Medical Billing and Coding

Medical coding errors range from simple oversight to serious abuse and fraud. Here’s a succinct guide on common pitfalls to steer clear of:

NCCI Edits Neglect: The NCCI edits, established by CMS, are crucial for proper Medicare billing. Overlooking these can lead to denials, as CPT coding guidelines include many procedures that encompass related services. Always check if a modifier is permissible to bypass a denial.

Example : An urgent care physician bills separately for a chest X-ray (CPT code 71045) and an EKG         (CPT code 93005) performed during the same visit for chest pain, which could be flagged by NCCI edits because diagnostic tests performed in conjunction to assess chest pain may be considered inclusive, depending on payer policies.

Upcoding Risks: Billing for more complex services than provided can be seen as upcoding, which in some cases leads to hefty penalties, as seen with a psychiatrist fined $400,000 for Medicare and Medicaid fraud.

Example : An urgent care provider documents a Level 4 complexity visit (CPT code 99284) for a patient with a simple ear infection, which normally should be coded as a Level 2 or Level 3 visit (CPT code 99282 or 99283) due to the straightforward nature of the case and management.

Modifiers Misuse: Incorrect use of modifiers, like appending a bilateral procedure modifier to a service that’s inherently bilateral, can lead to inaccurate billing.

Example : A provider improperly applies modifier 25 (Significant, Separately Identifiable Evaluation and Management Service by the Same Physician on the Same Day of the Procedure or Other Service) to a visit code when the patient comes in for a flu shot, which is not appropriate because the flu shot does not typically require a separate evaluation and management service.

Unbundling Error: Use comprehensive codes that cover entire procedures instead of separate codes for each component to avoid unbundling, which can be viewed as an attempt to inflate charges.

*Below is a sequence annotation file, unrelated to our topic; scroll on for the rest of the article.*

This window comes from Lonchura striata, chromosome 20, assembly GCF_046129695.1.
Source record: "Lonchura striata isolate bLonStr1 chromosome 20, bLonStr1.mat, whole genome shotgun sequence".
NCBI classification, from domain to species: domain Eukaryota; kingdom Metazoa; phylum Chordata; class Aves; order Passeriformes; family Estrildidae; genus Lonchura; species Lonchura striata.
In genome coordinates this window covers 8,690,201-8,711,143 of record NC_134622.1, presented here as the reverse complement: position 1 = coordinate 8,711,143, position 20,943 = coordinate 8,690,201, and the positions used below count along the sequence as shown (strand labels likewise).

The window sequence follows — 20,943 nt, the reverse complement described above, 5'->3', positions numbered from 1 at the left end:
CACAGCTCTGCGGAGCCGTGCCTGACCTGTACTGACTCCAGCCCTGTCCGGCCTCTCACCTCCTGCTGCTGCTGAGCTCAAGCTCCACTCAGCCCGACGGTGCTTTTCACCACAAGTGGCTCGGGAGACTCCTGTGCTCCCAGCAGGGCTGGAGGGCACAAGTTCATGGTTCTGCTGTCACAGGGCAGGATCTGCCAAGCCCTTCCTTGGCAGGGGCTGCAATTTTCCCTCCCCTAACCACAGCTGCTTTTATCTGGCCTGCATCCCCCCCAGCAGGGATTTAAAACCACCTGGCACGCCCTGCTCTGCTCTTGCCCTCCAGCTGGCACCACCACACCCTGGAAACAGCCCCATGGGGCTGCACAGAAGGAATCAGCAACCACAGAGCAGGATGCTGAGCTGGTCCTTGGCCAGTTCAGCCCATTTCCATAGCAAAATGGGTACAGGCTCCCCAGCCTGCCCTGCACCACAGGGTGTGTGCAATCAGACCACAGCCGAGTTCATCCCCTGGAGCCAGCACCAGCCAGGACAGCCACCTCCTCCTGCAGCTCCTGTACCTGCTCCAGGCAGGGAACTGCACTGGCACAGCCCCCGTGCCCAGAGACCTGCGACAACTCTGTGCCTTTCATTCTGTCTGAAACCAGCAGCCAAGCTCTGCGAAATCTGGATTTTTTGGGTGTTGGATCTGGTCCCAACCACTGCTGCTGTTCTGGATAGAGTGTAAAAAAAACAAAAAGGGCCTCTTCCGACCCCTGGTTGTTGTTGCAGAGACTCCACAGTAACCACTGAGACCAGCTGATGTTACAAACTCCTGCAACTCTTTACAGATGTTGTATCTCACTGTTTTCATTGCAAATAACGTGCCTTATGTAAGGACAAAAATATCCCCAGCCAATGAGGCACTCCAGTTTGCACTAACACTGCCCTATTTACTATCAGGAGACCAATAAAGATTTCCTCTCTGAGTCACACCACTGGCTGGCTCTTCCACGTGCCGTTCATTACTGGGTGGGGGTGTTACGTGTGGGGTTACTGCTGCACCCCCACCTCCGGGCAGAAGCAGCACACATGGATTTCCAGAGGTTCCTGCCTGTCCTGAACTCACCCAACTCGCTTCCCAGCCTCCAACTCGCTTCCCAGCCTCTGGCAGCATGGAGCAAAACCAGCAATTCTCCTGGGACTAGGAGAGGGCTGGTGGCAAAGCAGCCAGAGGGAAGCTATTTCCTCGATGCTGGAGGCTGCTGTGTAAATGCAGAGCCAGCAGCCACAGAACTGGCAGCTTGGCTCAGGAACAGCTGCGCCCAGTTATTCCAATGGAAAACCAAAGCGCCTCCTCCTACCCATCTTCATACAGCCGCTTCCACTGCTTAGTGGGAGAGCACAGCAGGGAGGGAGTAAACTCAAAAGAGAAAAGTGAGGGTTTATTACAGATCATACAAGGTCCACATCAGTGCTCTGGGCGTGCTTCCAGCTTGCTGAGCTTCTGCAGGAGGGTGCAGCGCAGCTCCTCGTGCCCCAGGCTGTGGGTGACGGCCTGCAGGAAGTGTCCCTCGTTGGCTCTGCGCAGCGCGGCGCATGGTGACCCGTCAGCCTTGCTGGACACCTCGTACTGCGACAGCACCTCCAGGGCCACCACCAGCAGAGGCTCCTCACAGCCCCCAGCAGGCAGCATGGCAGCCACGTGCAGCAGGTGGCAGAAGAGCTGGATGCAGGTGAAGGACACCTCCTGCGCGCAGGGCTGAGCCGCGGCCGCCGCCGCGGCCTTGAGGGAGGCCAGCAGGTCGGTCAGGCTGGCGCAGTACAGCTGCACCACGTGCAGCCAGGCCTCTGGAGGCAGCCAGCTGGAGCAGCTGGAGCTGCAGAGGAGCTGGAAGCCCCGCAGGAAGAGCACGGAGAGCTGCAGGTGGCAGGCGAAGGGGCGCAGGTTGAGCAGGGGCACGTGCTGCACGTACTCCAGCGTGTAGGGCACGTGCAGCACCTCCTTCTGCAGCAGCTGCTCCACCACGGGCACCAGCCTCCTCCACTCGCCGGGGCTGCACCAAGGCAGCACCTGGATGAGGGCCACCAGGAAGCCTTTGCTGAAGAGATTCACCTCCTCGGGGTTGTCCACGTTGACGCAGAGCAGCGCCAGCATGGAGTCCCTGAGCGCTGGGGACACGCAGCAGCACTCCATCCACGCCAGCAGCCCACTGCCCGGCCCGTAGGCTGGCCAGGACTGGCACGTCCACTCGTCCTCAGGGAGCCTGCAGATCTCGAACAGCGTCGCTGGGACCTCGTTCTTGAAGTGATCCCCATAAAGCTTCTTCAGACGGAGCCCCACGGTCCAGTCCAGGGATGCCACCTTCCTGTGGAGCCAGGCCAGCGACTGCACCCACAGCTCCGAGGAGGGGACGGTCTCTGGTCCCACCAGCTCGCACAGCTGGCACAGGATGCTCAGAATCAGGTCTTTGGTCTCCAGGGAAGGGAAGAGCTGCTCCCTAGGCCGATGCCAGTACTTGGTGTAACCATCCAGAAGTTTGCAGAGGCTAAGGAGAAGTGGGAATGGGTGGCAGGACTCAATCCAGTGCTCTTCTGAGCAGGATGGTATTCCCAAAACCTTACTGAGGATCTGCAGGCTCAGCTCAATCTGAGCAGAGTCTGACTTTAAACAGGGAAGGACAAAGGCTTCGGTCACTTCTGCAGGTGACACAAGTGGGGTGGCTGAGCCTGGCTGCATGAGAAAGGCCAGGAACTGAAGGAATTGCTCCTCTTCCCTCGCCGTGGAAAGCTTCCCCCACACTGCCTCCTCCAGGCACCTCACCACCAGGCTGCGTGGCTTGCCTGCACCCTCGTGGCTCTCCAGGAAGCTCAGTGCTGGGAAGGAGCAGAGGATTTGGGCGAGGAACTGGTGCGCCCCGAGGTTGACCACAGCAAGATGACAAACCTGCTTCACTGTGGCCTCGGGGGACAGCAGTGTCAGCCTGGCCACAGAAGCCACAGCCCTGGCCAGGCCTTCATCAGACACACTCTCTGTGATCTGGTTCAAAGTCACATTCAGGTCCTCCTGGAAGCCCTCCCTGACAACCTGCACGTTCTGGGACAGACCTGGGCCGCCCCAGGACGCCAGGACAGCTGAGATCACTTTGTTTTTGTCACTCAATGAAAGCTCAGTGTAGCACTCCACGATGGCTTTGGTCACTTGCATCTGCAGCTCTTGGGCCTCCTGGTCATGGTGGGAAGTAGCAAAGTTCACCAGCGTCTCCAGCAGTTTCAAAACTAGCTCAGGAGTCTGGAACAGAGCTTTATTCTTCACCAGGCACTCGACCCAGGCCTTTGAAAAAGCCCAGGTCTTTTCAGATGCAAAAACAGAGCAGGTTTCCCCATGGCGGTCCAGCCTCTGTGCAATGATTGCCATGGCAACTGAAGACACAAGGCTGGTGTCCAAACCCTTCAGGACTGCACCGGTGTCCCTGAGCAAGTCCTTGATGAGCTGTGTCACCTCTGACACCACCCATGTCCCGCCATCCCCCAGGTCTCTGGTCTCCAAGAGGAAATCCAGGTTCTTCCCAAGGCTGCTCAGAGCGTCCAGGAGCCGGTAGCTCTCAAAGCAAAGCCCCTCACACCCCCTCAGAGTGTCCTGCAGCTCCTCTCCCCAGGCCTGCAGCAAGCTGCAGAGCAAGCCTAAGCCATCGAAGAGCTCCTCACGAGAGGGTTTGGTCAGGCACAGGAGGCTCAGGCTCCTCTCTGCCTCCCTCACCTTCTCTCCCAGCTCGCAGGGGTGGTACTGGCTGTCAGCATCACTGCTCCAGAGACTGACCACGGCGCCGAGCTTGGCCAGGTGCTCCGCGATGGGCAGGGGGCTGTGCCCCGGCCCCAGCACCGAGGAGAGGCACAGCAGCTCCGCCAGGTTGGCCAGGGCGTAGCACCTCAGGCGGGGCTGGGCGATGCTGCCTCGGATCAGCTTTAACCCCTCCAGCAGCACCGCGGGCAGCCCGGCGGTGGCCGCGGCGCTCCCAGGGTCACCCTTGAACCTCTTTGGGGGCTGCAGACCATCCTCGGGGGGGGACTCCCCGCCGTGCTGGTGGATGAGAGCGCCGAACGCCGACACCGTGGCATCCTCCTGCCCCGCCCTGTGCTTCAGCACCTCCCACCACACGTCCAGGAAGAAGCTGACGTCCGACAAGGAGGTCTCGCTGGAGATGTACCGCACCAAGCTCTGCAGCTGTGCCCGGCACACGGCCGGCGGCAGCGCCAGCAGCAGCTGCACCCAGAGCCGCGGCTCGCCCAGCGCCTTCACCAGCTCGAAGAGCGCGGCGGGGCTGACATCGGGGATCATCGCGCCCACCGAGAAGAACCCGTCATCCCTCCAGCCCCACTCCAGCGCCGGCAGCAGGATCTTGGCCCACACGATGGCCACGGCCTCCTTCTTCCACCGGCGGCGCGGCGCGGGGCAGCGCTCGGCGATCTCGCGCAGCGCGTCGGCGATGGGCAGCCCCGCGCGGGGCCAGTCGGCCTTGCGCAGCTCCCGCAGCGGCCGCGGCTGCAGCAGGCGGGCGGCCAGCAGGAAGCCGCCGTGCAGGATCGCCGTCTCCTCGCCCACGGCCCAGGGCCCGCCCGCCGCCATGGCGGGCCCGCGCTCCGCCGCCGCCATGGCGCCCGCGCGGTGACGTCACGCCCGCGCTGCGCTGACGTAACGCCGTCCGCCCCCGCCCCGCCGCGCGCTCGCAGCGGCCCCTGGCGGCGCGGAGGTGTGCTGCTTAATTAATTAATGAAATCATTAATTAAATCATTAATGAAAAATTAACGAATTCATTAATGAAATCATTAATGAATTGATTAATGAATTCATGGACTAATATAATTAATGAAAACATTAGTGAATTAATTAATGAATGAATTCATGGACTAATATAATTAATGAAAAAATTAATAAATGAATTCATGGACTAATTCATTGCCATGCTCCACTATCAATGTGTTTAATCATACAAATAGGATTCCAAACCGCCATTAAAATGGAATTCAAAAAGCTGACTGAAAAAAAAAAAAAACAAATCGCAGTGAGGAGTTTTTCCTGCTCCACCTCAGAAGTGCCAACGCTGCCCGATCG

Example : An urgent care center separately codes for a laceration repair (CPT code range 12001-12018) and the application of a sterile dressing (which is typically included in the laceration repair code), rather than using just the laceration repair code.

Modifiers Overuse: Modifiers should be used judiciously, with documentation justifying their necessity, like indicating increased complexity due to patient obesity.

Example: The urgent care center frequently adds modifier -22 to wound repairs, indicating that the procedure was more complicated than usual, without documenting the specific difficulties encountered, such as the presence of extensive contamination or a large foreign body.

Unlisted Codes: When a service doesn’t fit standard codes, unlisted codes may be used with adequate supporting documentation to describe the service fully.

Example: The facility uses an unlisted code to bill for a new rapid test to detect a specific virus, which does not yet have a designated CPT code, without providing appropriate documentation outlining the necessity and specifics of the test.

In medical coding, precision is key. Always cross-reference, document thoroughly, and stay informed on coding standards to avoid these common errors that could impact your practice’s financial health.




Leave a Reply

Your email address will not be published. Required fields are marked *